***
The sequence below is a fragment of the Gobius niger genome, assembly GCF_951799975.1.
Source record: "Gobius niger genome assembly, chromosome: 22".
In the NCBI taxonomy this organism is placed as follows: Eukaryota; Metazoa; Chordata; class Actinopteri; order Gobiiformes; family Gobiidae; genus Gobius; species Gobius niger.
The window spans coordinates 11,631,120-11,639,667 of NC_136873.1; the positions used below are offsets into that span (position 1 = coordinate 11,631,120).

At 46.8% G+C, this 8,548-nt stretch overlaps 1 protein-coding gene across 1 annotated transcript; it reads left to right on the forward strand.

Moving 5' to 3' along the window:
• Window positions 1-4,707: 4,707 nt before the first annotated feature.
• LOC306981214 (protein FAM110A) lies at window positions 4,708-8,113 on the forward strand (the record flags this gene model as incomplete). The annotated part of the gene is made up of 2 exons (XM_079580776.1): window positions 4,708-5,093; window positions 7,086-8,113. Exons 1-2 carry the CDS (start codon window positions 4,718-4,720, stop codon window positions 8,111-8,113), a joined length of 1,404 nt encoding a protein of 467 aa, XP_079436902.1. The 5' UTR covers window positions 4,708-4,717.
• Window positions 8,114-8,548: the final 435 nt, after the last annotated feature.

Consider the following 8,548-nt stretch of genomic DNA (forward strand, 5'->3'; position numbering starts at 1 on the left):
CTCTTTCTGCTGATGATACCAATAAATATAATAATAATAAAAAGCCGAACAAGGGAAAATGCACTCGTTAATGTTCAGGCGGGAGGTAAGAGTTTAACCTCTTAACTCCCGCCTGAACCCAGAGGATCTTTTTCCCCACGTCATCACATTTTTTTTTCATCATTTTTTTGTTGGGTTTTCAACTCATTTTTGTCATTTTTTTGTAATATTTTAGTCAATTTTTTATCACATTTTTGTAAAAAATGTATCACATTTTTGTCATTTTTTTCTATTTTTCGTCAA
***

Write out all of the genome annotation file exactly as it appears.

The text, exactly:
The sequence below is a fragment of the Gobius niger genome, assembly GCF_951799975.1.
Source record: "Gobius niger genome assembly, chromosome: 22".
In the NCBI taxonomy this organism is placed as follows: Eukaryota; Metazoa; Chordata; class Actinopteri; order Gobiiformes; family Gobiidae; genus Gobius; species Gobius niger.
The window spans coordinates 11,631,120-11,639,667 of NC_136873.1; the positions used below are offsets into that span (position 1 = coordinate 11,631,120).

At 46.8% G+C, this 8,548-nt stretch overlaps 1 protein-coding gene across 1 annotated transcript; it reads left to right on the forward strand.

Moving 5' to 3' along the window:
• Window positions 1-4,707: 4,707 nt before the first annotated feature.
• LOC306981214 (protein FAM110A) lies at window positions 4,708-8,113 on the forward strand (the record flags this gene model as incomplete). The annotated part of the gene is made up of 2 exons (XM_079580776.1): window positions 4,708-5,093; window positions 7,086-8,113. Exons 1-2 carry the CDS (start codon window positions 4,718-4,720, stop codon window positions 8,111-8,113), a joined length of 1,404 nt encoding a protein of 467 aa, XP_079436902.1. The 5' UTR covers window positions 4,708-4,717.
• Window positions 8,114-8,548: the final 435 nt, after the last annotated feature.

Consider the following 8,548-nt stretch of genomic DNA (forward strand, 5'->3'; position numbering starts at 1 on the left):
CTCTTTCTGCTGATGATACCAATAAATATAATAATAATAAAAAGCCGAACAAGGGAAAATGCACTCGTTAATGTTCAGGCGGGAGGTAAGAGTTTAACCTCTTAACTCCCGCCTGAACCCAGAGGATCTTTTTCCCCACGTCATCACATTTTTTTTTCATCATTTTTTTGTTGGGTTTTCAACTCATTTTTGTCATTTTTTTGTAATATTTTAGTCAATTTTTTATCACATTTTTGTAAAAAATGTATCACATTTTTGTCATTTTTTTCTATTTTTCGTCAA